Huge companies boss this region, as they rule American agriculture in general. They make the fertilizer that is applied in heavy amounts on its eventual journey to the Gulf, and the pesticides and weed killers (glyphosate, aka Roundup, is the main one), and the seeds genetically engineered to resist the pesticides and weed killers (“Roundup Ready” seeds), and the high-tech farm equipment that only its manufacturers can repair. Huge companies also buy and process and ship the grain; Cargill Inc., with its headquarters in Minneapolis, is the largest privately held company in the country. Among the grain traders, Cargill, Archer Daniels Midland, and Ingredion control 87 percent of the US corn market. ADM, Bunge, Cargill, and Ag Processing handle 85 percent of the soybeans. Other notable plunderers of topsoil and contributors to the Gulf dead zone include Bayer-Monsanto, Corteva Agriscience, Syngenta, Smithfield Foods, the Brazilian-owned meat-packer JBS, and Tyson Foods.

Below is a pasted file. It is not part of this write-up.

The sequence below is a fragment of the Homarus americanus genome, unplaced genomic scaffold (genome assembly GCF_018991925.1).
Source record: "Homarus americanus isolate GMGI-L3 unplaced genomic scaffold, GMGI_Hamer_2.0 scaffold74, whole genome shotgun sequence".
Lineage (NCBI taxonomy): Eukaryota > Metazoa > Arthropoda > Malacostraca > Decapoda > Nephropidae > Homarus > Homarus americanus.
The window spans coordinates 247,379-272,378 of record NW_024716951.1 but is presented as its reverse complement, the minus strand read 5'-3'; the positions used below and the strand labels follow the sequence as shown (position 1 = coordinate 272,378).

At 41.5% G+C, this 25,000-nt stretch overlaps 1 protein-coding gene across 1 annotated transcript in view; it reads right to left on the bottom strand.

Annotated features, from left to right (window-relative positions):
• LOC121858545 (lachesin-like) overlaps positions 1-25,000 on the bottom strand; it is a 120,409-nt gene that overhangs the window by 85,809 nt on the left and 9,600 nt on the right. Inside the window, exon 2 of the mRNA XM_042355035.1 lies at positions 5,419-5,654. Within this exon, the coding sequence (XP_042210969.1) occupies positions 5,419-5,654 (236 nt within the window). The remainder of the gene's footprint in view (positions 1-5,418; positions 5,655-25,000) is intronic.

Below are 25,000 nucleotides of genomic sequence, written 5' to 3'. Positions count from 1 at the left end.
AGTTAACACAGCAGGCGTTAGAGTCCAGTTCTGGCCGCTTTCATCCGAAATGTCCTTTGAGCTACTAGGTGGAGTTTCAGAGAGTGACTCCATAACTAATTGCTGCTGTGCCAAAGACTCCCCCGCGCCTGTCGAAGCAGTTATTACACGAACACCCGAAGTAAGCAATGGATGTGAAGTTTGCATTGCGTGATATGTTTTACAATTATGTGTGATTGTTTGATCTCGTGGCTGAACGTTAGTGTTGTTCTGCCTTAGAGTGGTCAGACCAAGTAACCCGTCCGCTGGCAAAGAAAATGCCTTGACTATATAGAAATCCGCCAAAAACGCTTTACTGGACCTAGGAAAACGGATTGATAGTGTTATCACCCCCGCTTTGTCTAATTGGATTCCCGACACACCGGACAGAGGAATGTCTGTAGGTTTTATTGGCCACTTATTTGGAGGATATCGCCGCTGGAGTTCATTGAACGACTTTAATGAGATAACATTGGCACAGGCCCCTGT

The accessibility of cheap feed makes it less expensive to raise pork in the US than in China. The US is now a place that injures its own environment raising meat for other countries. Smithfield, the world’s biggest pork-packer, is Chinese-owned. Unwillingly, we may keep in mind the amount of hog excrement involved. The 23 million hogs in Iowa (about a third of the hogs in the US) along with Iowa’s other livestock produce as much excrement every year as 168 million humans, or the “fecal equivalent” of the world’s eleven biggest cities. All that corn and soy, run through all those hogs (an average hog gains about 250 pounds in the six months between birth and slaughter), gives Iowa the “highest fecal-equivalent density of any state”—a superlative too long to fit on a license plate, which is just as well.